Another solution is to apply design. While I stayed in Curitiba, Brazil, fire extinguishers always attract my attention successfully. This is because they are located inside red-yellow squares painted on the ground.
Interestingly, the same rule applies when fire extinguishers are above the ground. Red-yellow squares are painted on the ground when fire extinguishers are hung on the wall.
From beverages to consumer electronics, marketers are using color in innovative ways. Despite this, little academic research has investigated the role that color plays in marketing. This paper examines how color affects consumer perceptions through a series of four studies. The authors provide a framework and empirical evidence that draws on research in aesthetics, color psychology, and associative learning to map hues onto brand personality dimensions (Study 1), as well as examine the roles of saturation and value for amplifying brand personality traits (Study 2). The authors also demonstrate how marketers can strategically use color to alter brand personality and purchase intent (Study 3), and how color influences the likability and familiarity of a brand (Study 4). The results underscore the importance of recognizing the impact of color in forming consumer brand perceptions.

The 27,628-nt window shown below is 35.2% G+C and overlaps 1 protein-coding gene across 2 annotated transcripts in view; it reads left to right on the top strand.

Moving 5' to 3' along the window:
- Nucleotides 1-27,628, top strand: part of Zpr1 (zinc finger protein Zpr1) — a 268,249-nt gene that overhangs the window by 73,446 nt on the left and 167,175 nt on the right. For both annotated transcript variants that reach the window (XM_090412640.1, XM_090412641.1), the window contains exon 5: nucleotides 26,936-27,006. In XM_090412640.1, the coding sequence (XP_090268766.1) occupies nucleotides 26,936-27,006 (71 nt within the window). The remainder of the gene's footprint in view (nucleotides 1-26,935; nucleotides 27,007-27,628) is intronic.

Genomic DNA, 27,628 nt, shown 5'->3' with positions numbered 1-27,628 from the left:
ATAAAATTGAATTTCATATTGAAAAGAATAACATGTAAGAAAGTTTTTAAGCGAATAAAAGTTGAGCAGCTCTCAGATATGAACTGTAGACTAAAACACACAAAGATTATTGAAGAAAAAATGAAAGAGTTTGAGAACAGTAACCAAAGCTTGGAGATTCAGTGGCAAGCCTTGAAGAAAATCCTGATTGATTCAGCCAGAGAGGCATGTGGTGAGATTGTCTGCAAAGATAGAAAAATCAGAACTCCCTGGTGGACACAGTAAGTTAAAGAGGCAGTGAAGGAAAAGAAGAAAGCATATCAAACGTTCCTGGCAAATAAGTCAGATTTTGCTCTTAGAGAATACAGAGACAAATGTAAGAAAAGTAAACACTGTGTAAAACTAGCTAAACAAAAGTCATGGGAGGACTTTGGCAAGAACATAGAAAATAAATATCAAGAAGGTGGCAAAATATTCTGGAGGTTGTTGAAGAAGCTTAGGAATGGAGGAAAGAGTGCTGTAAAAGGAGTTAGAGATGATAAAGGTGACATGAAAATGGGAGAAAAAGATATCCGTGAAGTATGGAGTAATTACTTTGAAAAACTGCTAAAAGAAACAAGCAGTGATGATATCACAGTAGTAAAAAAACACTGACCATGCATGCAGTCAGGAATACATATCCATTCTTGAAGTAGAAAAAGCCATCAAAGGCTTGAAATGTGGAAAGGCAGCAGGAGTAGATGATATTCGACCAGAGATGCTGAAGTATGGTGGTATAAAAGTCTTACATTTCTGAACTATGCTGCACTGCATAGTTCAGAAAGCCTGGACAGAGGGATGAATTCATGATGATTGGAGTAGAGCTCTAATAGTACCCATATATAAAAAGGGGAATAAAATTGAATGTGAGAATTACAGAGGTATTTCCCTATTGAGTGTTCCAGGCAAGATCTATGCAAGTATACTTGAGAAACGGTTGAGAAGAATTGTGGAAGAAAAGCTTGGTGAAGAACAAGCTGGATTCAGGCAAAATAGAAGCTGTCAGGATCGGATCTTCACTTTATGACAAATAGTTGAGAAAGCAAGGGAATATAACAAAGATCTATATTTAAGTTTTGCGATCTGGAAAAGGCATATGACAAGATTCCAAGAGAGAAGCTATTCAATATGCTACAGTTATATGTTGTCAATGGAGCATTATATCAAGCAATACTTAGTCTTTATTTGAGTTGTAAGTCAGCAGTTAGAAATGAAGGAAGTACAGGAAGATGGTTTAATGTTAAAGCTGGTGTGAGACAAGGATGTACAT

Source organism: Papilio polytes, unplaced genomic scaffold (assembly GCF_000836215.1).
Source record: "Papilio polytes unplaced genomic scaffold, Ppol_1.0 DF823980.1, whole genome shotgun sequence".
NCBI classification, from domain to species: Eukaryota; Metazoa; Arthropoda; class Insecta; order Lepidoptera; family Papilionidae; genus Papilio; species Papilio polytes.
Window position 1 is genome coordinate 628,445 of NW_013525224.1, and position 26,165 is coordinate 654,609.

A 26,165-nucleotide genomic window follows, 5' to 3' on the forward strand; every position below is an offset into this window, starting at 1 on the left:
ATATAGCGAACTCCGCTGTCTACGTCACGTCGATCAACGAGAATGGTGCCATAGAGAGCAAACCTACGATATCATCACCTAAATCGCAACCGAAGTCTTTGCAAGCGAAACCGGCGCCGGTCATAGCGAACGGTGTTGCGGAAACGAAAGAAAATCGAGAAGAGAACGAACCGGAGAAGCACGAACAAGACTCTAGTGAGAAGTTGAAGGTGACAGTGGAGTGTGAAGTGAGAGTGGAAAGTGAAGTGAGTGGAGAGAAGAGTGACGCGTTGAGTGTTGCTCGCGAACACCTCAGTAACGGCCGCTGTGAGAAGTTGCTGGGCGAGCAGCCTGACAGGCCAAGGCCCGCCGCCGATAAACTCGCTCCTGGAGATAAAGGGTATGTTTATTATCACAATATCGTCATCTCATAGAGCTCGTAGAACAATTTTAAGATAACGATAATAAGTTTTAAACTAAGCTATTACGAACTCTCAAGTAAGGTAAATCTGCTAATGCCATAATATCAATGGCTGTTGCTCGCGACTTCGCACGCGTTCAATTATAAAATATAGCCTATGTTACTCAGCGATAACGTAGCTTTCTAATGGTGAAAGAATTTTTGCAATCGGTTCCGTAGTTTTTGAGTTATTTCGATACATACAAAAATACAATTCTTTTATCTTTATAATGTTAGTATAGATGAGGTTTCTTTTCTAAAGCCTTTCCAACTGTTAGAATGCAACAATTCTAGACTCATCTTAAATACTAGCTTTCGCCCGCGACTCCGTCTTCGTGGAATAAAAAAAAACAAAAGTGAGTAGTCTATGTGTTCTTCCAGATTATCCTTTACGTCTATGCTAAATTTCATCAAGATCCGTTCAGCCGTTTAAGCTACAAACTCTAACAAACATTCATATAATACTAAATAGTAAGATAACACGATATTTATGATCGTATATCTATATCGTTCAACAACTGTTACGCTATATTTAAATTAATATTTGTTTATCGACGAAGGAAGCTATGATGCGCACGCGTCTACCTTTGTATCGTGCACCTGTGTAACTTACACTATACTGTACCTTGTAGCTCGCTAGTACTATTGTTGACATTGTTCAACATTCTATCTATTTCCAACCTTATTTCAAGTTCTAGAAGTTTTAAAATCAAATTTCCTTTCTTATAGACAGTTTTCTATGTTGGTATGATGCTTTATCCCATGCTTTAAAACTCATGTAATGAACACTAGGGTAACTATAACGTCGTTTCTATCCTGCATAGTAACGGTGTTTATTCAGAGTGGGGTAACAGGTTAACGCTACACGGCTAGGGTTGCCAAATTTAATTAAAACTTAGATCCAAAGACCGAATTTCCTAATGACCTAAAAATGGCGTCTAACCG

Space matters when we need creativity. According to research, when a ceiling is high, people become creative because a high (vs. low) ceiling primes the concept of freedom (vs. confinement). Similarly, Jump Associates has various types of cubicles for designers; “garage” cubicles are widely open for those who want to be creative, whereas “Zen rooms” are tiny small cubicles. Interestingly, Dev Patnaik, the founder of the Jump Associates, mentioned that US people prefer garage offices whereas Japanese clients like Zen rooms.
This article demonstrates that variations in ceiling height can prime concepts that, in turn, affect how consumers process information. We theorized that when reasonably salient, a high versus low ceiling can prime the concepts of freedom versus confinement, respectively. These concepts, in turn, can prompt consumers’ use of predominately relational versus item-specific processing. Three studies found support for this theorizing. On a variety of measures, ceiling height–induced relational or item-specific processing was indicated by people’s reliance on integrated and abstract versus discrete and concrete ideation. Hence, this research sheds light on when and how ceiling height can affect consumers’ responses.
I had a business trip to Brazil and Argentina with others. We gave lectures, ran workshops, participated in walk-in tours, and made new friends.
I was impressed by the airport in Curitiba, Brazil. When our plan touched down, I noticed a fire extinguisher and two public phones were attached on a grey wall. At first, they looked like desktop icons. Then, I found that a red-and-yellow square box was painted under the fire extinguisher and a phone was placed lower than the other.